Investigators from multiple Australian institutions conducted a prospective cohort study to assess the incidence of vitamin K deficiency bleeding (VKDB) in infants <6 months old. Cases of VKDB were identified through monthly solicitations of pediatricians and other child health specialists participating in the Australian Pediatric Surveillance Unit, who report occurrences of several conditions of interest, including VKDB. Solicitations began in 1993 and continued through 2017. VKDB was defined as spontaneous bruising, bleeding, or intracranial hemorrhage associated with prolonged clotting times that was not due to disseminated intravascular coagulation or an inherited coagulopathy. For each VKDB case reported, pediatricians were asked to provide case demographics, clinical characteristics, lab results, type of vitamin K prophylaxis received (intramuscular [IM], oral, or none), and outcome.
Cases of VKDB were categorized as definite if there was a clinical history consistent with VKDB as well as complete coagulation results. A case was probable if a clinical history was consistent, but coagulation results were incomplete. VKDB cases also were classified by age of onset of bleeding: early within 24 hours of birth, classic between 1 and 7 days, and late between 1 week and 6 months of age. Investigators calculated the annual incidence of VKDB between 1993 and 2017 per 100,000 live births using population estimates published by the Australian Bureau of Statistics.
There were 58 reported cases of VKDB (47 definite and 11 probable) during the study period, corresponding to an annual incidence of 0.84 per 100,000 live births (95% CI, 0.64–1.08). Most cases (72%) were classified as late VKDB. Vitamin K prophylaxis had been given to 43% (N=25), including IM to 14 and oral to 7 cases of VKDB. Among the 33 cases in which no vitamin K prophylaxis was given, 85% (N=28) were due to parental refusal. There was a higher proportion of parental refusal of vitamin K prophylaxis among VKDB cases from 2006–2017 (63%) than 1993–2005 (32%).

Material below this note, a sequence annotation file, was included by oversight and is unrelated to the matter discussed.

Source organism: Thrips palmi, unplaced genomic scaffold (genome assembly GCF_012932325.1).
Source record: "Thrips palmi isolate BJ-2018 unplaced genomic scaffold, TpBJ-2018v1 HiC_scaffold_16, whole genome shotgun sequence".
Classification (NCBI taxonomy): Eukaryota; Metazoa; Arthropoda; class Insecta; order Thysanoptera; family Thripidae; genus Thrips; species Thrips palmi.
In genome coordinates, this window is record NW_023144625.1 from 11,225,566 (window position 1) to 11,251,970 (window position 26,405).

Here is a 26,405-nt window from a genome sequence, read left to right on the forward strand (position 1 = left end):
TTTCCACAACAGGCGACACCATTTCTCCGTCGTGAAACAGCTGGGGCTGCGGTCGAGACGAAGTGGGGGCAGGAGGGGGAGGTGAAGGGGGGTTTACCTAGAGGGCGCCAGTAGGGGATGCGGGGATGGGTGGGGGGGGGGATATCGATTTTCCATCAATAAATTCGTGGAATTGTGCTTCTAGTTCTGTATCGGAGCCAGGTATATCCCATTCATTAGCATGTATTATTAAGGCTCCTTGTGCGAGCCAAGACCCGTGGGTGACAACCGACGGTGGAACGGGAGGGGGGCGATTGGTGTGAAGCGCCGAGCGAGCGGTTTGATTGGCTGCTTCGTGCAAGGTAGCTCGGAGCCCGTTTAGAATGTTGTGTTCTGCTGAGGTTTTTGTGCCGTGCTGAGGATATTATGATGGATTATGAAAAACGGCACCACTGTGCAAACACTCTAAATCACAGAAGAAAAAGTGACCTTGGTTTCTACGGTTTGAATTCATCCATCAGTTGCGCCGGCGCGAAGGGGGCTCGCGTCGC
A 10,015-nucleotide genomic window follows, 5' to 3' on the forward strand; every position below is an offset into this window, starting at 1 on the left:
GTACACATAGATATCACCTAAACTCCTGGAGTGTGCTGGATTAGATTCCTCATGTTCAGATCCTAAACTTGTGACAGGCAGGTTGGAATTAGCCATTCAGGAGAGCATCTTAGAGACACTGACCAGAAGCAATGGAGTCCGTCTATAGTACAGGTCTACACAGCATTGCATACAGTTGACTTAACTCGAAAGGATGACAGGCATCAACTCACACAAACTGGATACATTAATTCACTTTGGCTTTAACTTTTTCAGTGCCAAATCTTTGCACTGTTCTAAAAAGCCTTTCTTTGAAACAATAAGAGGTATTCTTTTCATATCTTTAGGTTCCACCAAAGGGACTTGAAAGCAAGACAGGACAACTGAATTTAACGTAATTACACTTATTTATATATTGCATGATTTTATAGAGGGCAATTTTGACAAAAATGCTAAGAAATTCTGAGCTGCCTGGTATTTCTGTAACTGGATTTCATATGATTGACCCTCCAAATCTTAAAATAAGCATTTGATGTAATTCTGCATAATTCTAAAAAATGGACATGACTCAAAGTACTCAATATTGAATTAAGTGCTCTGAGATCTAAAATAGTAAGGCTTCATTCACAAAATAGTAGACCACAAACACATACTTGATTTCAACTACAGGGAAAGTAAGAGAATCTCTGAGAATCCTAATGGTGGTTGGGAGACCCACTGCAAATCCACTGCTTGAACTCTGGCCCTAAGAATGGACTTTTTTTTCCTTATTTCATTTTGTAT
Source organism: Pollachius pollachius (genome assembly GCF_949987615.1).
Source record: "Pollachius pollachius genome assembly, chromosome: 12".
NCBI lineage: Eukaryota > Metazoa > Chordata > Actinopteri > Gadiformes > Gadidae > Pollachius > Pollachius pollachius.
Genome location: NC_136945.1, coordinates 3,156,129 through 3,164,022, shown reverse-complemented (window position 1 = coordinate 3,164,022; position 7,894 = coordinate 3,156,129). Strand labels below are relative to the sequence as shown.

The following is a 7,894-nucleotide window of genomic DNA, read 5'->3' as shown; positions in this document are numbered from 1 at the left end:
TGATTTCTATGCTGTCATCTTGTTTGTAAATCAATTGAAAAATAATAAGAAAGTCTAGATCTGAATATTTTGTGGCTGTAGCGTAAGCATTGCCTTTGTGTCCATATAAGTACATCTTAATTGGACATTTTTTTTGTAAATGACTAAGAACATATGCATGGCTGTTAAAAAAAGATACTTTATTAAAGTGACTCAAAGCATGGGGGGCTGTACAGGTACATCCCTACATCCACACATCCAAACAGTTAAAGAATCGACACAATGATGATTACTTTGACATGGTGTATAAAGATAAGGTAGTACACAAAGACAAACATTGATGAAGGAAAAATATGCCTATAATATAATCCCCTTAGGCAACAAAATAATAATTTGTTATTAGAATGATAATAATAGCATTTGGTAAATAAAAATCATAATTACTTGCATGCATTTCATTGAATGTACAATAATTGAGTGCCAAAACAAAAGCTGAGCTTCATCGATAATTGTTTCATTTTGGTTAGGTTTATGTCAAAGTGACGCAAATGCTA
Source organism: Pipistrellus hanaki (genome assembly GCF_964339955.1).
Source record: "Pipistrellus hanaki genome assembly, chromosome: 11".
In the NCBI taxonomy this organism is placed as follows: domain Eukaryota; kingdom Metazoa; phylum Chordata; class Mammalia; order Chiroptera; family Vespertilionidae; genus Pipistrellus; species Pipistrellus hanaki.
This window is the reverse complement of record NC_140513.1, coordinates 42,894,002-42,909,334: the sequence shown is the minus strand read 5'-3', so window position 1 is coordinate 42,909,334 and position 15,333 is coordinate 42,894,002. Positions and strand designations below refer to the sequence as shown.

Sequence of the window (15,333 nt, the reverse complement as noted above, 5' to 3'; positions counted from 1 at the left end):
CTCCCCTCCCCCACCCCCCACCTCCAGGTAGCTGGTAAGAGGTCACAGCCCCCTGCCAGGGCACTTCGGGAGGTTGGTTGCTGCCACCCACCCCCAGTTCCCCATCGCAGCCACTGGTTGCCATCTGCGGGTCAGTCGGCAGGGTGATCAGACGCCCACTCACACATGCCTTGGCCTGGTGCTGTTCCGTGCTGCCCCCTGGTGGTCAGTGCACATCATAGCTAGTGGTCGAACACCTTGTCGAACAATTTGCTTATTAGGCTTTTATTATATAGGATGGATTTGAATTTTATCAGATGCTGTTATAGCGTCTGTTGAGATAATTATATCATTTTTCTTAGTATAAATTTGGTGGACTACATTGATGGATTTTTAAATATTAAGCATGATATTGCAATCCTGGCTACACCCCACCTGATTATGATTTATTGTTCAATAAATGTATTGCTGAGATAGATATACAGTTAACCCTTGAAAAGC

Overall, the most common sites of bleeding among cases were cutaneous (45%), gastrointestinal (34%), and intracranial (29%). There were 6 deaths, all from intracranial hemorrhage in infants with late VKDB. In 3 of these cases, parents had refused vitamin K; in the other 3, IM prophylaxis had been given.
The investigators conclude that the overall incidence of VKDB is low, but cases of VKDB due to parental refusal of vitamin K prophylaxis are increasing.
Dr Mintzer has disclosed no financial relationship relevant to this commentary. This commentary does not contain a discussion of an unapproved/investigative use of a commercial product/device.
Families refuse birth vitamin K administration for a variety of reported reasons. Factors affecting vitamin K administration decisions include perceived risks, a preference for a more “natural” childbirth experience, potential mistrust in allopathic medical practices, and/or reported unfavorable experiences with...